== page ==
Israeli NSO Spyware Targeted Reporters, Activists in El Salvador

Israeli NSO Spyware Targeted Reporters, Activists in El Salvador

Published January 13th, 2022 – 11:17 GMT

The blacklisted Israeli spyware developer, NSO Group, is once again under the microscope after its Pegasus malware was found on 37 devices belonging to 35 journalists and activists in El Salvador. 

In a joint statement published on Wednesday, digital rights organizations Access Now, Amnesty International and Citizen Lab revealed that the people targeted included employees of media groups El Faro and Gato Encerrado, in addition to employees of regional human rights and pro-democracy organizations, such as Cristosal and Fundación Democracia, Transparencia y Justicia.

According to Access Now, many of the people who were targeted work with organizations that have encountered persecution from El Salvador’s government. However, it is still unknown who was behind the hacking of the phones of journalists and activists.

According to the research, the people whose phones were infected with Pegasus malware were targeted between July 2020 and November 2021.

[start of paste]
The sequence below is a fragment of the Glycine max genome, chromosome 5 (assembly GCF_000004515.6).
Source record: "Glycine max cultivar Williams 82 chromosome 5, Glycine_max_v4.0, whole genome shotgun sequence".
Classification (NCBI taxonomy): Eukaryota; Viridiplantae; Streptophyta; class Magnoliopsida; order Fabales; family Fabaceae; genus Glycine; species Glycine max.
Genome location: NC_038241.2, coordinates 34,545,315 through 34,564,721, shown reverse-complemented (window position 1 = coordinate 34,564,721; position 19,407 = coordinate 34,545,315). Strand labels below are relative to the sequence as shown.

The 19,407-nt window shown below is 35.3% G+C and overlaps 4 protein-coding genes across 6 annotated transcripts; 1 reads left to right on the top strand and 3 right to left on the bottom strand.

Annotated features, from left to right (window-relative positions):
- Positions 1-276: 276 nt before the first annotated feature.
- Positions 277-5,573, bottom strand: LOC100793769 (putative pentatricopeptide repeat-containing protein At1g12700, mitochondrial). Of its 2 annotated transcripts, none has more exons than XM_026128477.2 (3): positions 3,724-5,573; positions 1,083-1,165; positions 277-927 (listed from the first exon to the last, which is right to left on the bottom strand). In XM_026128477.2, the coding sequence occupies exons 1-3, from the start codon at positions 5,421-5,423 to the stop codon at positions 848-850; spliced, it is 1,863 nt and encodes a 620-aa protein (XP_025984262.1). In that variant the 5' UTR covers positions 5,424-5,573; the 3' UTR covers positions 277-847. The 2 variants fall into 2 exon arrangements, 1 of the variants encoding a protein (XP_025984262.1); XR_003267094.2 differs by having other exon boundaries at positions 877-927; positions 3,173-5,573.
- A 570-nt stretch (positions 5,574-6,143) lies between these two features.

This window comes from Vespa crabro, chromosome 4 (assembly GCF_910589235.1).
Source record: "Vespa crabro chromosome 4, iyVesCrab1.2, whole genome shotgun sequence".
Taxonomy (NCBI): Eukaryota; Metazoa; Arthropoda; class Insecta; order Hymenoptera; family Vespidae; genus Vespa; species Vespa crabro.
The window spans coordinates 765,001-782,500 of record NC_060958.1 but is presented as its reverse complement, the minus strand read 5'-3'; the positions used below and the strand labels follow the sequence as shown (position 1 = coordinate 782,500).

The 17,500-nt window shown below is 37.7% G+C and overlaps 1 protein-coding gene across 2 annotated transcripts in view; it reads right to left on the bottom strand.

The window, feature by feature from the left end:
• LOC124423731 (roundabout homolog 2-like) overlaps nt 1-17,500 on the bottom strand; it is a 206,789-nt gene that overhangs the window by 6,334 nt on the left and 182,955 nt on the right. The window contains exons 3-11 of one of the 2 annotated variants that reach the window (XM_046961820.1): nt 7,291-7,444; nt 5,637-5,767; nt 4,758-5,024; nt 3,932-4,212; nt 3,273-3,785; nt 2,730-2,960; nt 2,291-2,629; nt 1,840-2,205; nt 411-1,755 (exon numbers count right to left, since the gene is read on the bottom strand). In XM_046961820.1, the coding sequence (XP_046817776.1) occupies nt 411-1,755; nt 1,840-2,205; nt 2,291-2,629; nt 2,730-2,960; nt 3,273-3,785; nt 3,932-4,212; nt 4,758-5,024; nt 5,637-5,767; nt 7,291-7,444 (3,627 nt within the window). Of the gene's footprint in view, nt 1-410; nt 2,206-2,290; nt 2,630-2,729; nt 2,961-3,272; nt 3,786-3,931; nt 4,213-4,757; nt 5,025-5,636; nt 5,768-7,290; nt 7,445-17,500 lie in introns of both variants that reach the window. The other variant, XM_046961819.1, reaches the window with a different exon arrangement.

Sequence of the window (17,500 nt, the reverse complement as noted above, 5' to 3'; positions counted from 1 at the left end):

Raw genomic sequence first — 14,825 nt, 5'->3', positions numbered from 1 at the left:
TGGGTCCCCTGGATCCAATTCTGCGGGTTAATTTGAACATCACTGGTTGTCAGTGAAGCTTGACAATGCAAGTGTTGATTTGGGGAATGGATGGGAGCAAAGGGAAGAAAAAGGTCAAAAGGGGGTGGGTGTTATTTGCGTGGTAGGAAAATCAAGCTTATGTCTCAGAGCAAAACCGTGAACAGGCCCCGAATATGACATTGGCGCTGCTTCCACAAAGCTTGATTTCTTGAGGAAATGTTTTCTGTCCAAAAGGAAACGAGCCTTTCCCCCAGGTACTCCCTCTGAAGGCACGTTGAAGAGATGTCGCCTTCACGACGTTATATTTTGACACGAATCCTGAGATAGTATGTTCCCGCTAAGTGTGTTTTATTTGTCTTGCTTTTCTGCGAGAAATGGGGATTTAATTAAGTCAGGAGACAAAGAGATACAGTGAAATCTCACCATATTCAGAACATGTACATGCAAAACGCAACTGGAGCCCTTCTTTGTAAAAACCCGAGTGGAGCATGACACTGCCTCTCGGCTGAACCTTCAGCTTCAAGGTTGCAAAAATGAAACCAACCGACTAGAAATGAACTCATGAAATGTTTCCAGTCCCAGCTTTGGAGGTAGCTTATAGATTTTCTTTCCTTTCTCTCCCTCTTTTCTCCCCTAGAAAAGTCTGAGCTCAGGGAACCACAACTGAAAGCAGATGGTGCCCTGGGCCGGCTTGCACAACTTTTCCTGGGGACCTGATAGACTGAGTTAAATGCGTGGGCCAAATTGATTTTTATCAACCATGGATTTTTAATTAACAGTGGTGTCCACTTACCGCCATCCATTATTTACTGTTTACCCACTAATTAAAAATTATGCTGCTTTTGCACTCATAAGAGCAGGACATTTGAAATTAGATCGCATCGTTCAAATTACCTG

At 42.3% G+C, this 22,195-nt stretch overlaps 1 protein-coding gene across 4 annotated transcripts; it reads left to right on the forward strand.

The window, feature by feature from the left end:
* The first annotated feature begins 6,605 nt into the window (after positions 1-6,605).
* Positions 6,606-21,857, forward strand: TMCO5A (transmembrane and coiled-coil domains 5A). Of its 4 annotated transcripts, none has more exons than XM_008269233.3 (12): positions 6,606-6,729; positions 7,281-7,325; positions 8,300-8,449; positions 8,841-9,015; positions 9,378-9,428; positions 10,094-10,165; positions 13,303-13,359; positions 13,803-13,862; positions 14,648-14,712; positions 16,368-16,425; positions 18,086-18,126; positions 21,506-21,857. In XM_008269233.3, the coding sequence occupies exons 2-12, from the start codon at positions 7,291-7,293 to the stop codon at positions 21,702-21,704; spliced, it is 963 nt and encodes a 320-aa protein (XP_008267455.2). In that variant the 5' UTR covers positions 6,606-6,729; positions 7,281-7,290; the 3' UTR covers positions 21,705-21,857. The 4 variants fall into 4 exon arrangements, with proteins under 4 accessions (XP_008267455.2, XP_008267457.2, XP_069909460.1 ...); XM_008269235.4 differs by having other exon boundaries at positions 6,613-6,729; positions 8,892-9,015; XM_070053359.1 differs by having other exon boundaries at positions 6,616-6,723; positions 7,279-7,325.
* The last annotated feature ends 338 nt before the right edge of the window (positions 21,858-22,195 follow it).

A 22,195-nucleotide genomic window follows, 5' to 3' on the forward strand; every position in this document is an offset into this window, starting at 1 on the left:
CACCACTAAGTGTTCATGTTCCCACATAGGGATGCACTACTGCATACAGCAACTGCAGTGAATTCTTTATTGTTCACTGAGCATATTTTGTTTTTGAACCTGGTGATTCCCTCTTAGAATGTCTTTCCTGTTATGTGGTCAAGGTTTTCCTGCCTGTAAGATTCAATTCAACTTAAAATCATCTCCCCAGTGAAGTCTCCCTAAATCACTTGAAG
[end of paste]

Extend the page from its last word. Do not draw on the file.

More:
Access Now and many other rights groups are demanding the United Nations to investigate alleged human rights violations enabled by NSO’s Pegasus spyware.

Although NSO group didn’t comment yet on the latest allegations, a spokesperson from the company told Bloomberg that the company provides its technology “only to vetted and legitimate intelligence agencies as well as to law enforcement agencies, who use these systems under warrants by the local judicial system to fight criminals, terrorists and corruption.”

“NSO’s firm stance on these issues is that the use of cyber tools in order to monitor dissidents, activists and journalists is a severe misuse of any technology and goes against the desired use of such critical tools,” the spokesperson added.

Defending itself, NSO Group has claimed that its technology and products are used to track down terrorists and criminals. However, human rights groups and researchers do not agree with this narrative and have previously accused the company of providing its spyware to entities that have used it to target dissidents and government critics from countries including Rwanda, Togo, Spain, the United Arab Emirates, Saudi Arabia, Mexico, Morocco and India.

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